What is Gene therapy?
Gene therapy could be a way to fix a genetic problem at its source. By adding a corrected copy of a defective gene, gene therapy promises to help diseased tissues and organs work properly. This approach is different from traditional drug-based approaches, which may treat symptoms but not the underlying genetic problems.
Most commonly, gene therapy uses a vector, typically a virus, to deliver a gene to the cells where it's needed. Once it's inside, the cell's gene-reading machinery uses the information in the gene to build RNA and protein molecules. The proteins (or RNA) can then carry out their job in the cells.
But gene therapy is not a molecular bandage that will automatically fix any genetic problem. While many disorders or medical conditions can potentially be treated using gene therapy, others are not suitable for this approach.
Viral vectors are a tool commonly used by molecular biologists to deliver genetic material into cells. This process can be performed inside a living organism or in cell culture. Viruses have evolved specialized molecular mechanisms to efficiently transport their genomes inside the cells they infect.
This strand of DNA is miles long, and gene therapy provides a way to specifically alter a particular piece of the Gene carrying DNA.
These DNA strands consist of many different chemicals, nucleic acids, and amino acids.
Pro's and Con's of Gene Therapy
- The most important factor in the development of gene therapy is the fact that, for genetic disorders, there is only one way of curing the disease – replacing the defective gene with a healthy copy – and therefore gene therapy is the only hope of finding cures for such disorders
- If gene therapy targets the reproductive cells of carriers of such genetic disorders as cystic fibrosis, Parkinson’s disease, or cancer, it is possible that any children the carrier goes on to have would be free of the defective gene and on a bigger scale the disease can be wiped out completely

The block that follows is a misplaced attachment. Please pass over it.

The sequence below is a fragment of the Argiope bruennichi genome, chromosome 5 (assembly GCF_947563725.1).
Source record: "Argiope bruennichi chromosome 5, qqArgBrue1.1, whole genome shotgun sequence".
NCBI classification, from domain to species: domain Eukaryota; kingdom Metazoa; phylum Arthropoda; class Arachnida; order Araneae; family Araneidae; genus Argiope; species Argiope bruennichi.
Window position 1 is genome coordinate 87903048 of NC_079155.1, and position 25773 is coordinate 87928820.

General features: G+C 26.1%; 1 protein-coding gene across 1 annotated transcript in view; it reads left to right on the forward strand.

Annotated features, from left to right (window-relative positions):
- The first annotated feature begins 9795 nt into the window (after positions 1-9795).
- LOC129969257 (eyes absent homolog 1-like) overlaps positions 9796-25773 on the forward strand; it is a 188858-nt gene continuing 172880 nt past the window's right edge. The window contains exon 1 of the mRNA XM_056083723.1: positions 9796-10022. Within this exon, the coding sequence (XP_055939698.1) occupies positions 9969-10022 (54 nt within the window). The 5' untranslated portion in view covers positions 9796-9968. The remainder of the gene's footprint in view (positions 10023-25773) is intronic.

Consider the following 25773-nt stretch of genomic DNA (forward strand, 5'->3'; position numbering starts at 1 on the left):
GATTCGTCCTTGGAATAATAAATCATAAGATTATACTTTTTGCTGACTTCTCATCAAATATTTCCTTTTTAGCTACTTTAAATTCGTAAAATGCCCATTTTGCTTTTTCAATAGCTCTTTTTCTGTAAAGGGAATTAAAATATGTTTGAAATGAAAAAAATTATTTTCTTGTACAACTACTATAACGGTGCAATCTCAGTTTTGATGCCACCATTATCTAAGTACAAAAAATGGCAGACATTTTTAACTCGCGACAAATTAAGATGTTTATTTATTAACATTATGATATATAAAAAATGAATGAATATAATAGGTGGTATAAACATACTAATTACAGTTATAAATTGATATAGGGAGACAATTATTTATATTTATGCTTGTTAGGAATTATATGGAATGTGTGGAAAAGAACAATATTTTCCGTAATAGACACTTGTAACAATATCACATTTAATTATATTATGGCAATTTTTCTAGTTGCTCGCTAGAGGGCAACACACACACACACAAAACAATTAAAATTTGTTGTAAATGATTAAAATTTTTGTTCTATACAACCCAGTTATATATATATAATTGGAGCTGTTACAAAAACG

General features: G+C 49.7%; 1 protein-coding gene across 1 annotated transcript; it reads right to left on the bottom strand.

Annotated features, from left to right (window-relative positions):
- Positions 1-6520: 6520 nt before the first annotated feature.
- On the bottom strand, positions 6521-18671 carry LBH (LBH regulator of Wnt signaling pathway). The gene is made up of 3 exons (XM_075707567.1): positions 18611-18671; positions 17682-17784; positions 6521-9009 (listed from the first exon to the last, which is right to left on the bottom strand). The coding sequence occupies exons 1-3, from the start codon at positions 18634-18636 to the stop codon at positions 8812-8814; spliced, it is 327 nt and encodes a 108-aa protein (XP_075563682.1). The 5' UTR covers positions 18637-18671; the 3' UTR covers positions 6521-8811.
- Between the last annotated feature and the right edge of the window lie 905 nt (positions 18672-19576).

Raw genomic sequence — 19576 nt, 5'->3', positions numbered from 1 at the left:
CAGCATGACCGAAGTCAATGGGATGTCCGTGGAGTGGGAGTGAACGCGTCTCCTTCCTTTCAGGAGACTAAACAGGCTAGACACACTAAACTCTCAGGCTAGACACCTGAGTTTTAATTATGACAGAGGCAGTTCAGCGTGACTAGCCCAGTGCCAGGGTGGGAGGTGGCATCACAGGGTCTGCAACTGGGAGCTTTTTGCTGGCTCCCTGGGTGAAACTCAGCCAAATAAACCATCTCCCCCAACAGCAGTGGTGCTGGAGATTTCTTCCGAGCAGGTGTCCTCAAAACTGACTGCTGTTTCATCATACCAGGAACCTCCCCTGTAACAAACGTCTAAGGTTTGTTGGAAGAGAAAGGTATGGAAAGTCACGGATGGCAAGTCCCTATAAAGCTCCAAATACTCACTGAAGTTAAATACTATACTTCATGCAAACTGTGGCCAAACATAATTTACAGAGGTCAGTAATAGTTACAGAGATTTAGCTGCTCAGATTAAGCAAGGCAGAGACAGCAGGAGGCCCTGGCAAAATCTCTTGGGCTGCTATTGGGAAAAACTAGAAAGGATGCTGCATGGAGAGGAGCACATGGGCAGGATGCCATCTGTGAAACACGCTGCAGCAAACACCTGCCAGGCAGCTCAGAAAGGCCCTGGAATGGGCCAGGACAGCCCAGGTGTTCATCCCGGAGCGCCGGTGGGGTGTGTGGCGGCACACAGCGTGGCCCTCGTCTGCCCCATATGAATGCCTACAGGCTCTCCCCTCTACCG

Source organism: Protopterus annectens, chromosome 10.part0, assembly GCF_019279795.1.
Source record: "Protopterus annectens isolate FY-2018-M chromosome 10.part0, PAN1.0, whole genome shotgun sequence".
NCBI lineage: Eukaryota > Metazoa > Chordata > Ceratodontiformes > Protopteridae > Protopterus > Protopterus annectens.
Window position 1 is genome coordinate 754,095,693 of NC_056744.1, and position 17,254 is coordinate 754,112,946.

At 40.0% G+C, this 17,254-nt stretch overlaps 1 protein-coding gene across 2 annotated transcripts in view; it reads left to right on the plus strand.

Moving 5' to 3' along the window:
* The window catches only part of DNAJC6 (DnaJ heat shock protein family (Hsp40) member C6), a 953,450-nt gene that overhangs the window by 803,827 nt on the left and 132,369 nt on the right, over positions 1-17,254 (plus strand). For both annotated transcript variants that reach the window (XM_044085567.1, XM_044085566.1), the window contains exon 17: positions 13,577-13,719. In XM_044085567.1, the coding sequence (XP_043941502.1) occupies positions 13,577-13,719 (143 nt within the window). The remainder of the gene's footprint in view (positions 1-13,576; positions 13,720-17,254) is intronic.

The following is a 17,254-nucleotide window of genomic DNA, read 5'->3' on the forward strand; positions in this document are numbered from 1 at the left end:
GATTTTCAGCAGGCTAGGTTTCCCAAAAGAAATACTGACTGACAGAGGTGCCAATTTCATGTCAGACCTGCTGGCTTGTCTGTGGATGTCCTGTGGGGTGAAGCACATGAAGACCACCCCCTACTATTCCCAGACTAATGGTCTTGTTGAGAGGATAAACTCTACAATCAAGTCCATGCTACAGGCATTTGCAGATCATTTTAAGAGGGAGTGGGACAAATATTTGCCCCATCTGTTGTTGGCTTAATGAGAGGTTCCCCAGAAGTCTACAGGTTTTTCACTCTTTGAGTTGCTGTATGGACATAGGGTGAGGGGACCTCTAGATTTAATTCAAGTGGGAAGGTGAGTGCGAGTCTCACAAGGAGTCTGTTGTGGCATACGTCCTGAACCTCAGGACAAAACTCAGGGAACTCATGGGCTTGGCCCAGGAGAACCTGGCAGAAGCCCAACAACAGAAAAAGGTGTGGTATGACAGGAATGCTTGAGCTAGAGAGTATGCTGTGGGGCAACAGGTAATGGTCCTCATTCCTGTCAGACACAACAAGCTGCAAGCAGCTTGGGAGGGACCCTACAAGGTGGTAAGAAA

- Gene therapy, when successful, can have a number of advantages over drug therapy such as providing a cure rather than easing the symptoms. These advantages are discussed in detail in the section ‘Advantages of Gene Therapy’.
Issues based on the science behind gene therapy:
- The current lack of knowledge and understanding of the treatment means that its safety is unknown. The current scientific understanding is based on theory rather than solid fact. This, however, can be improved with further research and practice.
- In clinical trials already carried out the effects of the treatment have only been short-lived. To achieve long term results much more research is needed.
- Drug therapy, although not offering the possibility of a cure, is a tried and tested method and is therefore deemed safer
- With current knowledge there is no guarantee that the vector carrying the healthy gene will end up in the specific place it is intended – there is a risk of causing even more damage to the genetic make-up that can result in severe consequences for the patient